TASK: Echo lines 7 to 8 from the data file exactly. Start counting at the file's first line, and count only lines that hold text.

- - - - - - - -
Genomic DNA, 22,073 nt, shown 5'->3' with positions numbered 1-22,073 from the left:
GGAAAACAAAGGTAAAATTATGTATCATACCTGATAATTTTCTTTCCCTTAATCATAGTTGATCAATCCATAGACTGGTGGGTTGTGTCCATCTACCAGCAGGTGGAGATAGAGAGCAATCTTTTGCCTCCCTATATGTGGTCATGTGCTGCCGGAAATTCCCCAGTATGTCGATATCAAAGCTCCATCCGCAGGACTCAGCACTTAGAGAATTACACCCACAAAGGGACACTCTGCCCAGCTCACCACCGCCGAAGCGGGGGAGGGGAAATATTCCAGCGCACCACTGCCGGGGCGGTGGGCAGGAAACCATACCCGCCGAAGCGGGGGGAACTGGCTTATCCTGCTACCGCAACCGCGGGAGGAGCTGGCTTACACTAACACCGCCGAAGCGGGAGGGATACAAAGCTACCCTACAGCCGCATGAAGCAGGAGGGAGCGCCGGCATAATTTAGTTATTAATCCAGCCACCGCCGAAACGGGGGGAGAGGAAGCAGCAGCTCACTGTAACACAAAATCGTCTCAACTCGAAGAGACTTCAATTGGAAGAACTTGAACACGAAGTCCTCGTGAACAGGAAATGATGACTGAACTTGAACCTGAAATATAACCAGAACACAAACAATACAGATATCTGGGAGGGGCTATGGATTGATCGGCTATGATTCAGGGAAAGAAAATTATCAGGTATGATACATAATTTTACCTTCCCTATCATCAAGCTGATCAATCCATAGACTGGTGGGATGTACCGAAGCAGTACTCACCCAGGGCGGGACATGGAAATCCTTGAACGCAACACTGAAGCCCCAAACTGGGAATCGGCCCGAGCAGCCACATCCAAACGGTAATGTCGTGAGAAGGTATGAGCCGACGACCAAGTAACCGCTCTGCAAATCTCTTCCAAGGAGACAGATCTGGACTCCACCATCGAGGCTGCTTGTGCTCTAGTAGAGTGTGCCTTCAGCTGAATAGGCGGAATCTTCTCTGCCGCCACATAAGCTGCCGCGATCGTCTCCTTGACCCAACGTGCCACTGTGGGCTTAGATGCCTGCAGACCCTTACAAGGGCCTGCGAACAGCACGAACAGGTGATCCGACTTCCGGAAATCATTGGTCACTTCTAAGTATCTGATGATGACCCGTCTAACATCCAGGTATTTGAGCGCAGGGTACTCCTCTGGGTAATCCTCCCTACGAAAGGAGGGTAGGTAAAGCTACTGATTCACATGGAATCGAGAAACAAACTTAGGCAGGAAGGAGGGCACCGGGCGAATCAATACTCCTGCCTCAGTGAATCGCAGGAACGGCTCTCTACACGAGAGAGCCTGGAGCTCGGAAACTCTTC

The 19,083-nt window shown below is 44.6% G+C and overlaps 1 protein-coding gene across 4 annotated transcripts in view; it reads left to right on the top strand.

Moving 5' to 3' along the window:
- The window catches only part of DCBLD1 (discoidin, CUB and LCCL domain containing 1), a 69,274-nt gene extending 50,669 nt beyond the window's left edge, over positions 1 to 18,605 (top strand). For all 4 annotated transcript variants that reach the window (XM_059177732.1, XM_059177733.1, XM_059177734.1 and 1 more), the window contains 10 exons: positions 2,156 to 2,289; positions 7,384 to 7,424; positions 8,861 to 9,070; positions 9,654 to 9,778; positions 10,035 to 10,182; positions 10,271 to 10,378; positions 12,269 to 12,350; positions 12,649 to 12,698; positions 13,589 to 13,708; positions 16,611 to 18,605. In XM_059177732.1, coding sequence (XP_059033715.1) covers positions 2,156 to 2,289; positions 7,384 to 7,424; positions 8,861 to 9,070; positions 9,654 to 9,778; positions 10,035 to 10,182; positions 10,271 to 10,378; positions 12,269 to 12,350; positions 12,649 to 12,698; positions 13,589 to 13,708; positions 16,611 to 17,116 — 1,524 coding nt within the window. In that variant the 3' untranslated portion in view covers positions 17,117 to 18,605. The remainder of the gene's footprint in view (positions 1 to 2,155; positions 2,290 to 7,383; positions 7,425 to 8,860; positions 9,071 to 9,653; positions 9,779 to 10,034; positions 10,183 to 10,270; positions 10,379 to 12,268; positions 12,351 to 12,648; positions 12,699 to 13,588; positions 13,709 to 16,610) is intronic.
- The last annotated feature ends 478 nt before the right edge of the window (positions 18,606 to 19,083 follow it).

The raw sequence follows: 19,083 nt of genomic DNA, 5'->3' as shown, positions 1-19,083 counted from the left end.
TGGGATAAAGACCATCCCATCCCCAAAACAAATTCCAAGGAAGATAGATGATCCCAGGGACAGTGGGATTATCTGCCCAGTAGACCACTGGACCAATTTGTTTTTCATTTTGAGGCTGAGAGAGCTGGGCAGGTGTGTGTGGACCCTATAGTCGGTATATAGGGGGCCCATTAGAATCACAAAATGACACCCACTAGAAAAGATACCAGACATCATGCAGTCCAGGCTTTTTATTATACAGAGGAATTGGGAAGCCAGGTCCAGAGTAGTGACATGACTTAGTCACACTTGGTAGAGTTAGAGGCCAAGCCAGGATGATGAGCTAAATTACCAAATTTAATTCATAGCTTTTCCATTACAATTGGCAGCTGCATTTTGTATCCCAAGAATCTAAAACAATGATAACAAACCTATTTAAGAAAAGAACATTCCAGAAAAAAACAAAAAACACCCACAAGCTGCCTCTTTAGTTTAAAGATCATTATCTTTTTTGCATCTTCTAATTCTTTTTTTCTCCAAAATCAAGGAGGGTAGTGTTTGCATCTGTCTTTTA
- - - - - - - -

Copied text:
The raw sequence follows: 19,083 nt of genomic DNA, 5'->3' as shown, positions 1-19,083 counted from the left end.
TGGGATAAAGACCATCCCATCCCCAAAACAAATTCCAAGGAAGATAGATGATCCCAGGGACAGTGGGATTATCTGCCCAGTAGACCACTGGACCAATTTGTTTTTCATTTTGAGGCTGAGAGAGCTGGGCAGGTGTGTGTGGACCCTATAGTCGGTATATAGGGGGCCCATTAGAATCACAAAATGACACCCACTAGAAAAGATACCAGACATCATGCAGTCCAGGCTTTTTATTATACAGAGGAATTGGGAAGCCAGGTCCAGAGTAGTGACATGACTTAGTCACACTTGGTAGAGTTAGAGGCCAAGCCAGGATGATGAGCTAAATTACCAAATTTAATTCATAGCTTTTCCATTACAATTGGCAGCTGCATTTTGTATCCCAAGAATCTAAAACAATGATAACAAACCTATTTAAGAAAAGAACATTCCAGAAAAAAACAAAAAACACCCACAAGCTGCCTCTTTAGTTTAAAGATCATTATCTTTTTTGCATCTTCTAATTCTTTTTTTCTCCAAAATCAAGGAGGGTAGTGTTTGCATCTGTCTTTTA